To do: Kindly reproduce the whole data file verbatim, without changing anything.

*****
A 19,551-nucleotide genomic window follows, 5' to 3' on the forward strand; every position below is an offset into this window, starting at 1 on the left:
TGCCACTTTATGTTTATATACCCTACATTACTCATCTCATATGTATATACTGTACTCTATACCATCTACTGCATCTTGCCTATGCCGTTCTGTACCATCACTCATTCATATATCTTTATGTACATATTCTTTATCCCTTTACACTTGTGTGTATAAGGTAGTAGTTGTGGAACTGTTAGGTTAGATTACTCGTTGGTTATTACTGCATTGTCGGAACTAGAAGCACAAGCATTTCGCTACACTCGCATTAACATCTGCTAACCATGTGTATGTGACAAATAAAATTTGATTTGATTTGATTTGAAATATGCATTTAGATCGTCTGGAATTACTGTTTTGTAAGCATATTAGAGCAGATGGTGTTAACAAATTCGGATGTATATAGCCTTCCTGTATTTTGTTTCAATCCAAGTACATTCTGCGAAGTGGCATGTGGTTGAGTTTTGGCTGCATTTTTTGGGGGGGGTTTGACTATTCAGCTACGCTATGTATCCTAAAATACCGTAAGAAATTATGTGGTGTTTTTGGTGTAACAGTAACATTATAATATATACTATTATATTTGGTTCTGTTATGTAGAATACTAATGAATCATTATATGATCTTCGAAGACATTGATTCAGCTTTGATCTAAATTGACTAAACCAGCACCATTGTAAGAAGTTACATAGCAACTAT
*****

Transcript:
A 19,551-nucleotide genomic window follows, 5' to 3' on the forward strand; every position below is an offset into this window, starting at 1 on the left:
TGCCACTTTATGTTTATATACCCTACATTACTCATCTCATATGTATATACTGTACTCTATACCATCTACTGCATCTTGCCTATGCCGTTCTGTACCATCACTCATTCATATATCTTTATGTACATATTCTTTATCCCTTTACACTTGTGTGTATAAGGTAGTAGTTGTGGAACTGTTAGGTTAGATTACTCGTTGGTTATTACTGCATTGTCGGAACTAGAAGCACAAGCATTTCGCTACACTCGCATTAACATCTGCTAACCATGTGTATGTGACAAATAAAATTTGATTTGATTTGATTTGAAATATGCATTTAGATCGTCTGGAATTACTGTTTTGTAAGCATATTAGAGCAGATGGTGTTAACAAATTCGGATGTATATAGCCTTCCTGTATTTTGTTTCAATCCAAGTACATTCTGCGAAGTGGCATGTGGTTGAGTTTTGGCTGCATTTTTTGGGGGGGGTTTGACTATTCAGCTACGCTATGTATCCTAAAATACCGTAAGAAATTATGTGGTGTTTTTGGTGTAACAGTAACATTATAATATATACTATTATATTTGGTTCTGTTATGTAGAATACTAATGAATCATTATATGATCTTCGAAGACATTGATTCAGCTTTGATCTAAATTGACTAAACCAGCACCATTGTAAGAAGTTACATAGCAACTAT